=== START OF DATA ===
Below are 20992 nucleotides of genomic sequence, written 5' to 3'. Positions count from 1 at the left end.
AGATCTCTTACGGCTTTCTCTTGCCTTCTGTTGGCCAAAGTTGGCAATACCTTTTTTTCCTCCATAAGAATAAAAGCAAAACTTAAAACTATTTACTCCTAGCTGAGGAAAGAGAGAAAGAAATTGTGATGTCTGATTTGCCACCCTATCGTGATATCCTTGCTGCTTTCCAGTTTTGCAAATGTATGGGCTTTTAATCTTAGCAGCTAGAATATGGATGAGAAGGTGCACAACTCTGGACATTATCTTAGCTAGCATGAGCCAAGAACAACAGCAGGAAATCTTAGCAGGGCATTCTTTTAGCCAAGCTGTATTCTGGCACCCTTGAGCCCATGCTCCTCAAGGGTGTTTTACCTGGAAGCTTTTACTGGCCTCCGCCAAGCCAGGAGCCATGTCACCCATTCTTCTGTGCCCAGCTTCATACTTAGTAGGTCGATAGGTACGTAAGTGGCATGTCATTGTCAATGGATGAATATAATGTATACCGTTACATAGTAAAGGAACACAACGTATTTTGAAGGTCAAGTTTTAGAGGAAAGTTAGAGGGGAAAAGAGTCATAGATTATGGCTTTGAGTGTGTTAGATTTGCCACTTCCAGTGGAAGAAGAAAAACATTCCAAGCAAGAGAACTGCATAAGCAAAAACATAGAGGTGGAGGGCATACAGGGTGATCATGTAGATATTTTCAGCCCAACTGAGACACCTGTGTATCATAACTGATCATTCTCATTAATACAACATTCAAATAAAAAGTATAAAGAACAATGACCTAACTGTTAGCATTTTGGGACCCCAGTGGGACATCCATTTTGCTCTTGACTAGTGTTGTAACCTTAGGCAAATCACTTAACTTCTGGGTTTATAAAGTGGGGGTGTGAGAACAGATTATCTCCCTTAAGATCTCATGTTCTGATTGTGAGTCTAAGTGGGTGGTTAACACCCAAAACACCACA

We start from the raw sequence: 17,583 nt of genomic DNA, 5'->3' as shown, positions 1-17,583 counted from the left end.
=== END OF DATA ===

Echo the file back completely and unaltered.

Below are 20992 nucleotides of genomic sequence, written 5' to 3'. Positions count from 1 at the left end.
AGATCTCTTACGGCTTTCTCTTGCCTTCTGTTGGCCAAAGTTGGCAATACCTTTTTTTCCTCCATAAGAATAAAAGCAAAACTTAAAACTATTTACTCCTAGCTGAGGAAAGAGAGAAAGAAATTGTGATGTCTGATTTGCCACCCTATCGTGATATCCTTGCTGCTTTCCAGTTTTGCAAATGTATGGGCTTTTAATCTTAGCAGCTAGAATATGGATGAGAAGGTGCACAACTCTGGACATTATCTTAGCTAGCATGAGCCAAGAACAACAGCAGGAAATCTTAGCAGGGCATTCTTTTAGCCAAGCTGTATTCTGGCACCCTTGAGCCCATGCTCCTCAAGGGTGTTTTACCTGGAAGCTTTTACTGGCCTCCGCCAAGCCAGGAGCCATGTCACCCATTCTTCTGTGCCCAGCTTCATACTTAGTAGGTCGATAGGTACGTAAGTGGCATGTCATTGTCAATGGATGAATATAATGTATACCGTTACATAGTAAAGGAACACAACGTATTTTGAAGGTCAAGTTTTAGAGGAAAGTTAGAGGGGAAAAGAGTCATAGATTATGGCTTTGAGTGTGTTAGATTTGCCACTTCCAGTGGAAGAAGAAAAACATTCCAAGCAAGAGAACTGCATAAGCAAAAACATAGAGGTGGAGGGCATACAGGGTGATCATGTAGATATTTTCAGCCCAACTGAGACACCTGTGTATCATAACTGATCATTCTCATTAATACAACATTCAAATAAAAAGTATAAAGAACAATGACCTAACTGTTAGCATTTTGGGACCCCAGTGGGACATCCATTTTGCTCTTGACTAGTGTTGTAACCTTAGGCAAATCACTTAACTTCTGGGTTTATAAAGTGGGGGTGTGAGAACAGATTATCTCCCTTAAGATCTCATGTTCTGATTGTGAGTCTAAGTGGGTGGTTAACACCCAAAACACCACA

We start from the raw sequence: 17,583 nt of genomic DNA, 5'->3' as shown, positions 1-17,583 counted from the left end.